The Presbyterian College of the Southwest

The Presbyterian College of the Southwest

In 1883, establishment of the Presbyterian College of the Southwest in Del Norte, CO was approved, and construction began in 1884.

Del Norteís Presbyterian minister George M. Darley, planned for the main college building to be a large, four-storied stone structure that was topped by a tall spire, but this structure never got past excavation for a foundation.

Rev. Darley spent much time as the collegeís major fundraiser, and financial solvency of the college was a constant problem, and eventually resulted in its closing.

The Presbyterian College of the Southwest opened its doors to students on September 11, 1884.

Its first President was the elderly Reverend Dr. Willis Lord, formerly president of the College of Wooster in Ohio; the presidentís position was assumed by the Rev. George M. Darley later that year.

Among the initial faculty members was Professor Frank N. Notestein of New York, a recent graduate of the College of Wooster who taught mathematics and natural sciences, and became involved with the observatory.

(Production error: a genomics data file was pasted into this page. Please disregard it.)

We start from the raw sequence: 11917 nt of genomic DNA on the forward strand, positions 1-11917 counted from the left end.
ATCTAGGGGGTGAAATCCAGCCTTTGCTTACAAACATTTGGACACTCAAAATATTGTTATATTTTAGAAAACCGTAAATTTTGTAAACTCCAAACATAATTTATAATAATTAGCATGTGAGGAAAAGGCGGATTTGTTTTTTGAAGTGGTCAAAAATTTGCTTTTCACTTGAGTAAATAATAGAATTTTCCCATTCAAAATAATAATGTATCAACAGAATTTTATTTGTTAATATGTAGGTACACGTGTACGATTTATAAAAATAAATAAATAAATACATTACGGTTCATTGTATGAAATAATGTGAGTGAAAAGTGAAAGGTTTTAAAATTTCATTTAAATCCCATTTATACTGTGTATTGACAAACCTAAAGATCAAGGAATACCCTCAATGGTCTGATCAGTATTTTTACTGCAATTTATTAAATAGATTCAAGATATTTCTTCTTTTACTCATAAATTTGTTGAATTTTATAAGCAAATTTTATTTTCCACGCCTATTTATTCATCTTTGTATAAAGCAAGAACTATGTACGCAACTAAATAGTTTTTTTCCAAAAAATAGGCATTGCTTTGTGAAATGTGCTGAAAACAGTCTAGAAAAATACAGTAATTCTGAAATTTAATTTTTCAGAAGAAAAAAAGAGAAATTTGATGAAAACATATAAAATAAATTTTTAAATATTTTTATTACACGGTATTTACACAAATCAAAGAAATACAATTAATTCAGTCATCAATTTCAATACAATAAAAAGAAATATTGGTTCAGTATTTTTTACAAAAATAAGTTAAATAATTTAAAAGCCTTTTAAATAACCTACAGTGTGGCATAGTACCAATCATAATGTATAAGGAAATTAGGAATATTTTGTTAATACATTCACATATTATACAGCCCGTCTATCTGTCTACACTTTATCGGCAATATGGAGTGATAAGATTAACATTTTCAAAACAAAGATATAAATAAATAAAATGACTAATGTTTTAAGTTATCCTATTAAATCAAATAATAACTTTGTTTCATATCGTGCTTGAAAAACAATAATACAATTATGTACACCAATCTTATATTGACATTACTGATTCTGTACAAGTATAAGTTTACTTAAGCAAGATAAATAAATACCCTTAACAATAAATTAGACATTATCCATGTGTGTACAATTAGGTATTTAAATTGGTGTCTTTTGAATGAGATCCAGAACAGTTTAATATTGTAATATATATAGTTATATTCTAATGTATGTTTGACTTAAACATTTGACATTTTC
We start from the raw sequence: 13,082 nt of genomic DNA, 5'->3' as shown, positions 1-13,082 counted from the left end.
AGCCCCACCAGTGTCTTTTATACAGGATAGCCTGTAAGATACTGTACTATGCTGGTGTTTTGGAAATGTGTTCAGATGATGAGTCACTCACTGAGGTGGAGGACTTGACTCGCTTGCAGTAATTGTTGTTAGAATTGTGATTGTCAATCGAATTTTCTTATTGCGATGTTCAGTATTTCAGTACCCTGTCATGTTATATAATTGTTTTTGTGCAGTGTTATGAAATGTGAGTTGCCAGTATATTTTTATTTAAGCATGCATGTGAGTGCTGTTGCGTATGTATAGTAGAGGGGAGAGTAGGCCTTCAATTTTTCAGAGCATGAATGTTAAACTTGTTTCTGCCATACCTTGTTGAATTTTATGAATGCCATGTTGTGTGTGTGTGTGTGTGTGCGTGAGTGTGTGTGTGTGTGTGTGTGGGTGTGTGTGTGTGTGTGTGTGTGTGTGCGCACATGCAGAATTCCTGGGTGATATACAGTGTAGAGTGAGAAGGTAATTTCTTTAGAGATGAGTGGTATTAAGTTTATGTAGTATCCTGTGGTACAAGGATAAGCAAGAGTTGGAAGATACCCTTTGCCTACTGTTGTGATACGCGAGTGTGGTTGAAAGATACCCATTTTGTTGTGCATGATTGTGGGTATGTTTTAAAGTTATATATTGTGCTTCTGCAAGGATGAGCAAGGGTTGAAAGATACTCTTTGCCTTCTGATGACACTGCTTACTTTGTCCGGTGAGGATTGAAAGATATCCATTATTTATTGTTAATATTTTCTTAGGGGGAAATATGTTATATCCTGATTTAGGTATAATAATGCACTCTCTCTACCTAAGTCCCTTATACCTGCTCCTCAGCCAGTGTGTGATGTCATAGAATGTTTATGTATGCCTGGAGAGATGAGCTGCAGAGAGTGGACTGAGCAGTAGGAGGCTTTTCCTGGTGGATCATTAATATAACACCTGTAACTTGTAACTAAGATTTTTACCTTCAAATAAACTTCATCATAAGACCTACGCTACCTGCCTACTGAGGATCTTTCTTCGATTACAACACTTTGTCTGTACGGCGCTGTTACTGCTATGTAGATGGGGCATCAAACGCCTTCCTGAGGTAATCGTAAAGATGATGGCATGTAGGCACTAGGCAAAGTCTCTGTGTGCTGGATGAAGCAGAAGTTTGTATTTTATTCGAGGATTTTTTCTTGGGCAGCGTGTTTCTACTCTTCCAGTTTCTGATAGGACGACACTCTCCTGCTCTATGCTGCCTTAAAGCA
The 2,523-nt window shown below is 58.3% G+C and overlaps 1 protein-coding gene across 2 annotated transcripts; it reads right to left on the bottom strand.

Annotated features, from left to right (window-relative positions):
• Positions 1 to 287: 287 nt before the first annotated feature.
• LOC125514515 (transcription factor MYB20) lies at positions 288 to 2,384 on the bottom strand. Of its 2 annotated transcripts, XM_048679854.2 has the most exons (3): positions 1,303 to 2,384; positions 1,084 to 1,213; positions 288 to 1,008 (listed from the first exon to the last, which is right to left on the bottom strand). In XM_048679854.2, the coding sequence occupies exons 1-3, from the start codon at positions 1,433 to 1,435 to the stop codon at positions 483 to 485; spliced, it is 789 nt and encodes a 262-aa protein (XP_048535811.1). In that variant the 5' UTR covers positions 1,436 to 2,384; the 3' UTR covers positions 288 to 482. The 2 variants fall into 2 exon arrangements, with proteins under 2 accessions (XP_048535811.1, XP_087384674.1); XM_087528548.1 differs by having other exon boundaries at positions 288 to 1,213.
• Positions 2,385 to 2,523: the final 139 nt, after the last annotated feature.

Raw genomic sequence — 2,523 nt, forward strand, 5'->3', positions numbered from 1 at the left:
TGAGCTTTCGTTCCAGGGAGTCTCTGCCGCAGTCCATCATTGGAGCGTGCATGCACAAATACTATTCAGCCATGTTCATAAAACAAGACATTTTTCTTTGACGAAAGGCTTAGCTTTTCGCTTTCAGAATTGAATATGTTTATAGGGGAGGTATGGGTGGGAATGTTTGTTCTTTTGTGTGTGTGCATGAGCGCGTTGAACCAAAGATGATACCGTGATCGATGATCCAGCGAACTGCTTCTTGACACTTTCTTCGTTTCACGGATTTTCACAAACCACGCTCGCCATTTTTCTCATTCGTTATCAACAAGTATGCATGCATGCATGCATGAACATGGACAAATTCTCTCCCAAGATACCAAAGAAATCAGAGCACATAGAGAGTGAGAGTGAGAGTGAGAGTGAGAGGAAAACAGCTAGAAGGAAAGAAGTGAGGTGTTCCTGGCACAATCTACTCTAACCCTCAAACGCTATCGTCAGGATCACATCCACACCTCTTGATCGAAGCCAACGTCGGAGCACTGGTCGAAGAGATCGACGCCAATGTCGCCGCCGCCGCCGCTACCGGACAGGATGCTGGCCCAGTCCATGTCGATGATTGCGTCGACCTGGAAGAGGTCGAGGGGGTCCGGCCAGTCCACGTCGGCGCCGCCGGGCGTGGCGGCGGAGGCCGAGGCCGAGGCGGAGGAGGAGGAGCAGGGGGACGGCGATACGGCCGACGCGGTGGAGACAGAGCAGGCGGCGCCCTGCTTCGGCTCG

Dr. A.J. Taylor
Rio Grande County Museum

Center for Early Mexican-American Education

Sea La LuzThe Presbyterian College of the Southwest began training Mexican-Americans for the evangelical ministry beginning in 1890, and was the only college in the region to do so.  Students from both Colorado and New Mexico were attracted to its three-year program.

Although the college had, since its inception, provided general education courses catering to the Mexican-American community, after 1890 it focused on training pastors.  Numerous notable graduates of the program went on to start their own churches in the San Luis Valley.

There was a short-lived gold rush in the Del Norte area, but it didnít last long enough to provide real financial stability to the college.  Tuition could not be counted on to support the college because many of its students were poor and couldnít afford to pay much for their education.

Because of the lack of funds, the college closed in 1901.

Juan Francisco Martinez
Sea la Luz: The Making of Mexican Protestantism in the American Southwest, 1829-1900

Contact Us

The Lookout Mountain Observatory Association

PO Box 432
Del Norte, CO  81132

Or Email Alva Hibbs